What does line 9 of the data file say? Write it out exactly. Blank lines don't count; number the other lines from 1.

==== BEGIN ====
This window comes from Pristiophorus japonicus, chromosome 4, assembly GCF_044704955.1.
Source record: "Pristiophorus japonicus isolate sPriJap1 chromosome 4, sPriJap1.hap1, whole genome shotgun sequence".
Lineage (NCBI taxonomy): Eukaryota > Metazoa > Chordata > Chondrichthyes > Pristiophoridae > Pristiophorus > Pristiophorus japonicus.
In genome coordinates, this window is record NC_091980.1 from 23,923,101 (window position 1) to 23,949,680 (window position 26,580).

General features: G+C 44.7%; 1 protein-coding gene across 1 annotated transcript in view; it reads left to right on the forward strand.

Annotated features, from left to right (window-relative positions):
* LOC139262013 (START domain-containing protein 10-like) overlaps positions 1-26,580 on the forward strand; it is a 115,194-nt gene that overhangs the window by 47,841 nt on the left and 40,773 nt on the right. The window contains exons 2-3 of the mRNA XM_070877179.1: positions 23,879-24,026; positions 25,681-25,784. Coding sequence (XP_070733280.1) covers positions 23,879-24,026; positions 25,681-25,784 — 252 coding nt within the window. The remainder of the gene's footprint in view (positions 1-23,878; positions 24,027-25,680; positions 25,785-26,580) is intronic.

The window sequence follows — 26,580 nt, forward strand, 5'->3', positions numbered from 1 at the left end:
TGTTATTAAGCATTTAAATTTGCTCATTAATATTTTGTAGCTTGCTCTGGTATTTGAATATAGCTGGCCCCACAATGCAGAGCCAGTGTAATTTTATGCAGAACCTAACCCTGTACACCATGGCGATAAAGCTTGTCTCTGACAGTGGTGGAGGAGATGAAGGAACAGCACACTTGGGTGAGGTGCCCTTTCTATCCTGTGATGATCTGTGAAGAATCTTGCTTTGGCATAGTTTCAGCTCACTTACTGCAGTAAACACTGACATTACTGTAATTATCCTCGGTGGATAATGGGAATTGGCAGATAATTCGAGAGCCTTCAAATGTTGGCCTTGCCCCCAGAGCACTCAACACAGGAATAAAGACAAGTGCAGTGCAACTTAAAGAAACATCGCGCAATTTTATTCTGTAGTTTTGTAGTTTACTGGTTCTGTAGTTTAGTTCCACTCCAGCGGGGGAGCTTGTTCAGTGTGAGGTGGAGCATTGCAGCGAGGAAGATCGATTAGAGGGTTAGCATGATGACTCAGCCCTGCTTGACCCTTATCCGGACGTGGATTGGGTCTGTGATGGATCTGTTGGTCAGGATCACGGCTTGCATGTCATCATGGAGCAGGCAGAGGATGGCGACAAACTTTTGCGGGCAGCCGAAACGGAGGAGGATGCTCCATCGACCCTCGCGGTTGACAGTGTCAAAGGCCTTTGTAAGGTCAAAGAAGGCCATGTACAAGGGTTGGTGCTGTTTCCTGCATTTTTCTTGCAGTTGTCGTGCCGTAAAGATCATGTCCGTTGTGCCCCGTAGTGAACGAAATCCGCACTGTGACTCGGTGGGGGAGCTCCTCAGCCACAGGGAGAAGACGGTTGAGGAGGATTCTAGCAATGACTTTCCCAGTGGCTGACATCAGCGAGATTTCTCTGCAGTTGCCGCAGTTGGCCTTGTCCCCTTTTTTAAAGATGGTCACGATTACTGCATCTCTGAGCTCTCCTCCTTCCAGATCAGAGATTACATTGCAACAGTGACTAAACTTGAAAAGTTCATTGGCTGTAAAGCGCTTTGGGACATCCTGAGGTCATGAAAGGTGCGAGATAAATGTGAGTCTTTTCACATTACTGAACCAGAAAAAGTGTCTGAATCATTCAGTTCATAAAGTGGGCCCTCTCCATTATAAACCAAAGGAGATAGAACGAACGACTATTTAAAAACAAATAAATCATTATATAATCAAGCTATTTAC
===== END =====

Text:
TGTTATTAAGCATTTAAATTTGCTCATTAATATTTTGTAGCTTGCTCTGGTATTTGAATATAGCTGGCCCCACAATGCAGAGCCAGTGTAATTTTATGCAGAACCTAACCCTGTACACCATGGCGATAAAGCTTGTCTCTGACAGTGGTGGAGGAGATGAAGGAACAGCACACTTGGGTGAGGTGCCCTTTCTATCCTGTGATGATCTGTGAAGAATCTTGCTTTGGCATAGTTTCAGCTCACTTACTGCAGTAAACACTGACATTACTGTAATTATCCTCGGTGGATAATGGGAATTGGCAGATAATTCGAGAGCCTTCAAATGTTGGCCTTGCCCCCAGAGCACTCAACACAGGAATAAAGACAAGTGCAGTGCAACTTAAAGAAACATCGCGCAATTTTATTCTGTAGTTTTGTAGTTTACTGGTTCTGTAGTTTAGTTCCACTCCAGCGGGGGAGCTTGTTCAGTGTGAGGTGGAGCATTGCAGCGAGGAAGATCGATTAGAGGGTTAGCATGATGACTCAGCCCTGCTTGACCCTTATCCGGACGTGGATTGGGTCTGTGATGGATCTGTTGGTCAGGATCACGGCTTGCATGTCATCATGGAGCAGGCAGAGGATGGCGACAAACTTTTGCGGGCAGCCGAAACGGAGGAGGATGCTCCATCGACCCTCGCGGTTGACAGTGTCAAAGGCCTTTGTAAGGTCAAAGAAGGCCATGTACAAGGGTTGGTGCTGTTTCCTGCATTTTTCTTGCAGTTGTCGTGCCGTAAAGATCATGTCCGTTGTGCCCCGTAGTGAACGAAATCCGCACTGTGACTCGGTGGGGGAGCTCCTCAGCCACAGGGAGAAGACGGTTGAGGAGGATTCTAGCAATGACTTTCCCAGTGGCTGACATCAGCGAGATTTCTCTGCAGTTGCCGCAGTTGGCCTTGTCCCCTTTTTTAAAGATGGTCACGATTACTGCATCTCTGAGCTCTCCTCCTTCCAGATCAGAGATTACATTGCAACAGTGACTAAACTTGAAAAGTTCATTGGCTGTAAAGCGCTTTGGGACATCCTGAGGTCATGAAAGGTGCGAGATAAATGTGAGTCTTTTCACATTACTGAACCAGAAAAAGTGTCTGAATCATTCAGTTCATAAAGTGGGCCCTCTCCATTATAAACCAAAGGAGATAGAACGAACGACTATTTAAAAACAAATAAATCATTATATAATCAAGCTATTTAC